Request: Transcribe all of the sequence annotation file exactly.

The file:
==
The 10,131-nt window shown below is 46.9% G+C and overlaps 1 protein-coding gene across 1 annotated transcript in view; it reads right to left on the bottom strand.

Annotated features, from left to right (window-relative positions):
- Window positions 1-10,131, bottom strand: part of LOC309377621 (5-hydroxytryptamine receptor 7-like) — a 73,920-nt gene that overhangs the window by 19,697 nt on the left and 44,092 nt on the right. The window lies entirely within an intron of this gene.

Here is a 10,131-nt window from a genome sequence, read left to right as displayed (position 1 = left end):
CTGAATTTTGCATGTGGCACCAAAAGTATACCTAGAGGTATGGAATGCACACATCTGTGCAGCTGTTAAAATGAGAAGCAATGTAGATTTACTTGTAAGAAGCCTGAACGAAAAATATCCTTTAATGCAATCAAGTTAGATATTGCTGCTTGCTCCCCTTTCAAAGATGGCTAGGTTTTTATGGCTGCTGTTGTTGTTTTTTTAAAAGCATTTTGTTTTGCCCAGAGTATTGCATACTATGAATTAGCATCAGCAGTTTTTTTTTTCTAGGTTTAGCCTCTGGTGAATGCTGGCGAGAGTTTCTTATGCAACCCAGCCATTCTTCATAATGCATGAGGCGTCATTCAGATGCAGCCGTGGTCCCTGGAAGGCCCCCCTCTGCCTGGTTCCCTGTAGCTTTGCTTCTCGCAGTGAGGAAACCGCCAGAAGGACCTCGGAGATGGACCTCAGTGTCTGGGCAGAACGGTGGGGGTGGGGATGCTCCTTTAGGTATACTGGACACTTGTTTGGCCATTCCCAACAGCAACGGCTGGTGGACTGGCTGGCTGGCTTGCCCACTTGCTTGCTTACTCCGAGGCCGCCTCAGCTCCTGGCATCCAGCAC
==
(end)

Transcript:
The 10,131-nt window shown below is 46.9% G+C and overlaps 1 protein-coding gene across 1 annotated transcript in view; it reads right to left on the bottom strand.

Annotated features, from left to right (window-relative positions):
- Window positions 1-10,131, bottom strand: part of LOC309377621 (5-hydroxytryptamine receptor 7-like) — a 73,920-nt gene that overhangs the window by 19,697 nt on the left and 44,092 nt on the right. The window lies entirely within an intron of this gene.

Here is a 10,131-nt window from a genome sequence, read left to right as displayed (position 1 = left end):
CTGAATTTTGCATGTGGCACCAAAAGTATACCTAGAGGTATGGAATGCACACATCTGTGCAGCTGTTAAAATGAGAAGCAATGTAGATTTACTTGTAAGAAGCCTGAACGAAAAATATCCTTTAATGCAATCAAGTTAGATATTGCTGCTTGCTCCCCTTTCAAAGATGGCTAGGTTTTTATGGCTGCTGTTGTTGTTTTTTTAAAAGCATTTTGTTTTGCCCAGAGTATTGCATACTATGAATTAGCATCAGCAGTTTTTTTTTTCTAGGTTTAGCCTCTGGTGAATGCTGGCGAGAGTTTCTTATGCAACCCAGCCATTCTTCATAATGCATGAGGCGTCATTCAGATGCAGCCGTGGTCCCTGGAAGGCCCCCCTCTGCCTGGTTCCCTGTAGCTTTGCTTCTCGCAGTGAGGAAACCGCCAGAAGGACCTCGGAGATGGACCTCAGTGTCTGGGCAGAACGGTGGGGGTGGGGATGCTCCTTTAGGTATACTGGACACTTGTTTGGCCATTCCCAACAGCAACGGCTGGTGGACTGGCTGGCTGGCTTGCCCACTTGCTTGCTTACTCCGAGGCCGCCTCAGCTCCTGGCATCCAGCAC